Default padding in badge elements is now changed from .25em/.5em to .35em/.65em.

Wrappers for toggle buttons are used with checkboxes and radio buttons. The markup is also now simplified. In Bootstrap 4, a toggle button checkbox was achieved with the following markup:

In Bootstrap 5, it can be done in a simpler manner:

The active and hover states of buttons have increased contrast now in color.

Carousel chevron icons now use SVG from Bootstrap Icons.

The close button class is now renamed from .close to .btn-close, and uses an SVG icon instead of ×.

Dropdown dividers are now darker for better contrast.

Navbar content should now be wrapped within a container element. For example in Bootstrap 4:

Becomes in Bootstrap 5:

The .arrow class in popover components is now replaced by .popover-arrow, and class .arrow in Tooltip components is now replaced by .tooltip-arrow.

The popover option whiteList has been renamed to allowList.

The default Toast duration is changed to 5 seconds.

The default value for fallbackPlacements in tooltip, dropdown and popover components has been changed to the array [‘top’, ‘right’, ‘bottom’, ‘left’].

.text-monospace has been renamed to .font-monospace.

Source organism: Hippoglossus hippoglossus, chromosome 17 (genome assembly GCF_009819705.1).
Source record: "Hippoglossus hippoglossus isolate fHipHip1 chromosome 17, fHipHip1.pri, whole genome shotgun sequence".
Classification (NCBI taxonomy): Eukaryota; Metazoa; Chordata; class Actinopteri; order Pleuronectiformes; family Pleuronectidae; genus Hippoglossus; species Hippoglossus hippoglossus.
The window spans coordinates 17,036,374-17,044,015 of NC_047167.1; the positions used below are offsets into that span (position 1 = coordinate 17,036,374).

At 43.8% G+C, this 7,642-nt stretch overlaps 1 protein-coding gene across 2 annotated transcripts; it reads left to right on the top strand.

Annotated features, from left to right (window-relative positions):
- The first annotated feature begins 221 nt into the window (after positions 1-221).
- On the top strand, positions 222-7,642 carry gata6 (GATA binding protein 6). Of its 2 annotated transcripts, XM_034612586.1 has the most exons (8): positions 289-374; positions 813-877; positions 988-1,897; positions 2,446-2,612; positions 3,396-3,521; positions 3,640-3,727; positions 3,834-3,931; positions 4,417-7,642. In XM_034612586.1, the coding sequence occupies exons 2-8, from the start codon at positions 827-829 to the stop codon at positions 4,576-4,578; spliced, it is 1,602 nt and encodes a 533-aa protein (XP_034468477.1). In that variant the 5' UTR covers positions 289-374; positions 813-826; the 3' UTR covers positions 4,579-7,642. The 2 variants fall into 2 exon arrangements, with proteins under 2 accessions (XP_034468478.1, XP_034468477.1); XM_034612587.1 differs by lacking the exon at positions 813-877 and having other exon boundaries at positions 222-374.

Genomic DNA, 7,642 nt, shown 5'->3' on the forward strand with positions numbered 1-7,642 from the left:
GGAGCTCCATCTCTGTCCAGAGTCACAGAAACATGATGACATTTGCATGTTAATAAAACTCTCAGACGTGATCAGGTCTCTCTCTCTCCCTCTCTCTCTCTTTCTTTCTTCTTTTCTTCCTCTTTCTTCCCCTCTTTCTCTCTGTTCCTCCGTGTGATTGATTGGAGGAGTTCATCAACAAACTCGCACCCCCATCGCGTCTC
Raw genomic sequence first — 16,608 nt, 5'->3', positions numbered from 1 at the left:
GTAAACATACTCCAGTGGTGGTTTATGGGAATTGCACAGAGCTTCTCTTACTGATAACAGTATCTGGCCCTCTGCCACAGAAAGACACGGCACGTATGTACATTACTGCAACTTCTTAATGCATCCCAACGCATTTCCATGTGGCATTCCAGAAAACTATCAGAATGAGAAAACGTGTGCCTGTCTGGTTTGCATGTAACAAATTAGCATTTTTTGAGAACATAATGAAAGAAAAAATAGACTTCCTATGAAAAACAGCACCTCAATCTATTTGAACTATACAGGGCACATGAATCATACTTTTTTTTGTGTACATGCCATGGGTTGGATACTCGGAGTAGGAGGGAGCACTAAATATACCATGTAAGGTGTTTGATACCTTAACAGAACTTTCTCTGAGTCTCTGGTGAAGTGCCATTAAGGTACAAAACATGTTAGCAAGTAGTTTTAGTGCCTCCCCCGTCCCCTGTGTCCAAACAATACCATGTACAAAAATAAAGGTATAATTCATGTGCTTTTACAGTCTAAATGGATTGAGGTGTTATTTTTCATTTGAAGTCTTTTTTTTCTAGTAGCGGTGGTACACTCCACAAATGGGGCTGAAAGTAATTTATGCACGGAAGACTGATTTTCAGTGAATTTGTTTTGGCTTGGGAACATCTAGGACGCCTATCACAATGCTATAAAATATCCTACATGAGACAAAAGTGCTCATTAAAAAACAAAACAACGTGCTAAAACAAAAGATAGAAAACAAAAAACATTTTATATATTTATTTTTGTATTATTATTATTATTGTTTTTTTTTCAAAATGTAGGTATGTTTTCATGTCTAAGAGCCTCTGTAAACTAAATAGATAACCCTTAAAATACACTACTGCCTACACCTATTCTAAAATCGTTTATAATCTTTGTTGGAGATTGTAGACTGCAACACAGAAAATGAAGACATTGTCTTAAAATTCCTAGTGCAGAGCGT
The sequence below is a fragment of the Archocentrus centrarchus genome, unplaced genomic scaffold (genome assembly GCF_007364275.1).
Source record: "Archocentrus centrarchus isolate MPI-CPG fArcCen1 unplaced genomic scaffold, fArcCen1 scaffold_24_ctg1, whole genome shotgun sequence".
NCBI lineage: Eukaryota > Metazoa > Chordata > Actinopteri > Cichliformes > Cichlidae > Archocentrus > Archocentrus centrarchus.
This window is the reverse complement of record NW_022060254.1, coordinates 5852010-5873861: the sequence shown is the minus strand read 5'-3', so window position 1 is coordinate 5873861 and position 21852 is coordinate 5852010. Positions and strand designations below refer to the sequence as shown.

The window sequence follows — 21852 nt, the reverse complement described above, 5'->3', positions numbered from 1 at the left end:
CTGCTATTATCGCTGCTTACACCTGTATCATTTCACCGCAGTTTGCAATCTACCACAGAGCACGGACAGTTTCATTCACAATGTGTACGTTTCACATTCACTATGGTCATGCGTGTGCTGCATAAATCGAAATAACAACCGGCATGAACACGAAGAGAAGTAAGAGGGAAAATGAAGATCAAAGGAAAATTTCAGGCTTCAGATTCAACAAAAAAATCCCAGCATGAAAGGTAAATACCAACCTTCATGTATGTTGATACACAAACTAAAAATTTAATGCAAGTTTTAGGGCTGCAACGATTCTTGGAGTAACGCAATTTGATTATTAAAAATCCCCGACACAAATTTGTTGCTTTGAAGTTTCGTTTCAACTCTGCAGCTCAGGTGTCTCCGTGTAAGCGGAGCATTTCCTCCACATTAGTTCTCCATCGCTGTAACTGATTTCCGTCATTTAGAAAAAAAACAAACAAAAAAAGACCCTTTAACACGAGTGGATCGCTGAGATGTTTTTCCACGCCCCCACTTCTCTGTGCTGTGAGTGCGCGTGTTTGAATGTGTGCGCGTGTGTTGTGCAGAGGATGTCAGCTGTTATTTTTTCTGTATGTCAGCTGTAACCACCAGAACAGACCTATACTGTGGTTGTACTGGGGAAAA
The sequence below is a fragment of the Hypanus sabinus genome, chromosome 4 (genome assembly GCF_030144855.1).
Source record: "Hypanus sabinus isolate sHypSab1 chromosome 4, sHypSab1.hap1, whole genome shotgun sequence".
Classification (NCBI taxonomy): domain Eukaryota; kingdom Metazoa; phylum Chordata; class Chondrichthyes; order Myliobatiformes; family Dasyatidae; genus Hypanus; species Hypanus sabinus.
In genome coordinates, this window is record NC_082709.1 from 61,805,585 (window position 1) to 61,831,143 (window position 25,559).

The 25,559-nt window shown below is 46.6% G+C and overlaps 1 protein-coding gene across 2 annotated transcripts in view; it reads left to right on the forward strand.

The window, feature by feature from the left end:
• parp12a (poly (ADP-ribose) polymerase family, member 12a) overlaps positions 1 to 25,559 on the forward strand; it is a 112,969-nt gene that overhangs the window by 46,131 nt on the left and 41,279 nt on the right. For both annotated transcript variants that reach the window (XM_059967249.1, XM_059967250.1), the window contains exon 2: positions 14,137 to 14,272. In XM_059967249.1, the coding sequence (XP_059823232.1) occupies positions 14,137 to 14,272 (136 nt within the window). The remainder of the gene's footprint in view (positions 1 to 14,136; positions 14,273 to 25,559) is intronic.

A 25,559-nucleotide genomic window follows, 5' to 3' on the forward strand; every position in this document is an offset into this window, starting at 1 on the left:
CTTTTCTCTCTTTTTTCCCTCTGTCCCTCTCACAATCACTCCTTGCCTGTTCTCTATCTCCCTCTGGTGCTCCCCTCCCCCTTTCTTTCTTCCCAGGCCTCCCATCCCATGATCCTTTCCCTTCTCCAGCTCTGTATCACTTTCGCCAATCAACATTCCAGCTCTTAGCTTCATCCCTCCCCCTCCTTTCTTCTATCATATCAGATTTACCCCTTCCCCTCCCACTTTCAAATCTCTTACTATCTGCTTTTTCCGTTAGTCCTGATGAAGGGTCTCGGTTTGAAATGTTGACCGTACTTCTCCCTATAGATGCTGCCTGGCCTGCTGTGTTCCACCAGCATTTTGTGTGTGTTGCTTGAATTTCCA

.font-weight-* has been renamed to .fw-* and .font-style-* to .fst-*.

.rounded-sm and .rounded-lg have now been replaced by a range of rounded classes .rounded-* from 0 to 3.

What’s Been Dropped
Change can come at a cost. As a new version comes out that brings changes and enhancements, it also drops a few of the old features that it previously supported. With this ne release, some of Bootstrap’s components, utility classes or other features have been dropped.
Most of the items that were dropped from Bootstrap 5 were dropped because the same can be achieved by using utility classes instead of making them a standalone component. Also, some items that have been dropped had proven to be unused or unnecessary.
Here’s a list of what’s been dropped from Bootstrap 5:

As mentioned in the previous section, support for IE has been completely dropped.